The Isaac Learning Platform uses recent developments in web technology and computer-based educational techniques to improve the teaching of maths, physics, computer science, chemistry and biology in secondary schools. We work in partnership with teachers and educators. We have supported over 500,000 users make over 120 million question attempts on our platform since 2015. At peak times, we see over 800,000 question attempts a week. I am the technical director of platform development. We write the software and operate the infrastructure in-house and release our work as open source software. Our platform has two offerings: IsaacPhysics.org, in collaboration with the Department of Physics; and AdaComputerScience.org, in collaboration with the Raspberry Pi Foundation. The Isaac Learning Platform is also the core assessment technology used by the University of Cambridge to operate the STEM SMART programme, which offers free, complementary teaching and support to UK non-fee paying school pupils who have experienced educational disadantage or belong to a group that is statistically less likely to progress to higher education.

Completed research activities

  • The Device Analyzer project collected statistical usage data from over 30,000 Android mobile devices across the world, pre-processing data on the mobile device to remove direct personal identifiers and reduce the privacy risk of sharing the data with the university. If our study participants agreed, we shared a subset of the data with over 200 partner research labs.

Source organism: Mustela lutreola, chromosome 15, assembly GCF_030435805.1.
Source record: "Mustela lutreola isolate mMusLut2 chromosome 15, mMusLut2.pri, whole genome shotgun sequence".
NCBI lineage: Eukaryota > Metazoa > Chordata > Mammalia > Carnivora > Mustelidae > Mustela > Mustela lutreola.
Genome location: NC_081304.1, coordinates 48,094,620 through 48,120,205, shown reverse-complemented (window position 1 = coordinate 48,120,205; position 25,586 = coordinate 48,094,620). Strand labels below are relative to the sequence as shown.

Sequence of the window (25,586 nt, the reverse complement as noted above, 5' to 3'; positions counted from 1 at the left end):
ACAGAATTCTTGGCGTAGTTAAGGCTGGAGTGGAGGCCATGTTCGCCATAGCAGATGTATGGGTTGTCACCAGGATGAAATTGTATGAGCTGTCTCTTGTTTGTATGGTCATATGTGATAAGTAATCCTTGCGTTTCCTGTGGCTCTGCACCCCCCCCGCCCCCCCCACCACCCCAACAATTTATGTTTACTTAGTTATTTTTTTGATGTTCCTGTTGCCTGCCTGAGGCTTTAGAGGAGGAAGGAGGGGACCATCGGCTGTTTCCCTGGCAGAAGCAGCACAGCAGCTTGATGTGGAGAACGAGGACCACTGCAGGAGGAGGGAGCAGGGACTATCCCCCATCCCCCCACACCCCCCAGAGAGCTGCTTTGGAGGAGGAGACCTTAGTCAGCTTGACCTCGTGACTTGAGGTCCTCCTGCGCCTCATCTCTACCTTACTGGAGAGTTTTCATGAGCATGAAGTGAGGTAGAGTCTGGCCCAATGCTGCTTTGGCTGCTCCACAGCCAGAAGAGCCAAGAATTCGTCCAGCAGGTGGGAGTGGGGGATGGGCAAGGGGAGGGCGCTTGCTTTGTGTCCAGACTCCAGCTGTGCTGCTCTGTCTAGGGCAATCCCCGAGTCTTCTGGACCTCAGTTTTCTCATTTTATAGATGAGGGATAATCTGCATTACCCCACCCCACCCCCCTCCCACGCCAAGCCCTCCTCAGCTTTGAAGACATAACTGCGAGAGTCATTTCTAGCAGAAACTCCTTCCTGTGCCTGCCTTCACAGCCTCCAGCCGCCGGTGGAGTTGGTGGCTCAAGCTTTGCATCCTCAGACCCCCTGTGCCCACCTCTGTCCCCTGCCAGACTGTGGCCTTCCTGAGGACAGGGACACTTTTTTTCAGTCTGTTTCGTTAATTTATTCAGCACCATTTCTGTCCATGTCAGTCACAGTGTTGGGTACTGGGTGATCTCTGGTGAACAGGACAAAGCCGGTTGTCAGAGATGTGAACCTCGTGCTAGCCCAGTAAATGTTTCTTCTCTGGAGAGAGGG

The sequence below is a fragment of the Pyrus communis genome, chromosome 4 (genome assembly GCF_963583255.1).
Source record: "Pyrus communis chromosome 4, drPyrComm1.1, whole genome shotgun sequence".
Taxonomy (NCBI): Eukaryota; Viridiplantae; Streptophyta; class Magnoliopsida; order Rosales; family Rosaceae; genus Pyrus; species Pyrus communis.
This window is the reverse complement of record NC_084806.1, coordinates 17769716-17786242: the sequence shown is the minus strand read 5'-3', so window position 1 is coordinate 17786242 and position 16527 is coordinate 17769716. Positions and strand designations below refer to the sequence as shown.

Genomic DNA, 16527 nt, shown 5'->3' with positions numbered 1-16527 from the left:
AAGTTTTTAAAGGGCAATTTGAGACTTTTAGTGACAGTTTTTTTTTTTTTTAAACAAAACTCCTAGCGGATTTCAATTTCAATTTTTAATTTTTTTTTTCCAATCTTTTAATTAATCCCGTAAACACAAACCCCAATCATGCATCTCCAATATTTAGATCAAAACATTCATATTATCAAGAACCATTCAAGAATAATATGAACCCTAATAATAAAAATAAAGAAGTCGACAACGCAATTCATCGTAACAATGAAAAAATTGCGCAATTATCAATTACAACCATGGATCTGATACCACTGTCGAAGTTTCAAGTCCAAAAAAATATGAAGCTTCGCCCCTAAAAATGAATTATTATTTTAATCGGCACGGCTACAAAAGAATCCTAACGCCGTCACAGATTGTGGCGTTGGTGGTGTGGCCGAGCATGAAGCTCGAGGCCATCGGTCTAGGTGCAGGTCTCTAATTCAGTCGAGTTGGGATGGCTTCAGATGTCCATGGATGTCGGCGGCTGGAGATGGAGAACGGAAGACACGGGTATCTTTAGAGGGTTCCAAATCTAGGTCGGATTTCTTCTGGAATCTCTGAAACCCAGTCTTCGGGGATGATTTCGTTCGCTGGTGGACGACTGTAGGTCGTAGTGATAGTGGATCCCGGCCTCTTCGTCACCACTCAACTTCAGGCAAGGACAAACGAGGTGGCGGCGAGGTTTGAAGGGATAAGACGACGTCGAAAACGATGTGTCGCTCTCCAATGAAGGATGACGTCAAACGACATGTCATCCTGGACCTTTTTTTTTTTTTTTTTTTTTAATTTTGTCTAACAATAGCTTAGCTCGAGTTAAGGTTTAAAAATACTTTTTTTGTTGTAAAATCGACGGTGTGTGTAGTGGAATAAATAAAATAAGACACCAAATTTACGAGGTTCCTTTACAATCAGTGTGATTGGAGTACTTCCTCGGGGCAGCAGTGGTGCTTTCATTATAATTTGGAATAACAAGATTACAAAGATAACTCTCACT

• The Trve Data project developed better security fundamentals to support collaborative applications such as Google Docs, Evernote and Trello. Our approach did not require users to trust service providers with the contents of your shared documents, todo lists, calendar appointments or notes but offered the same easy-to-use paradigm.
  • Computing for the Future of the Planet explored how computers can help solve some of the world's most pressing problems arising from climate change and the need to build sustainable systems.
  • The TIME-EACM project explored how sensor networks and distributed systems can be used to improve traffic and transport in the 21st century.
  • The Cambridge Mobile Urban Sensing Project which measured and monitored air quality, particularly urban pollution generated by motor vehicles.

I have published some of my research work in various conferences, journals and books. A complete list of my publications are available in my curriculum vitae.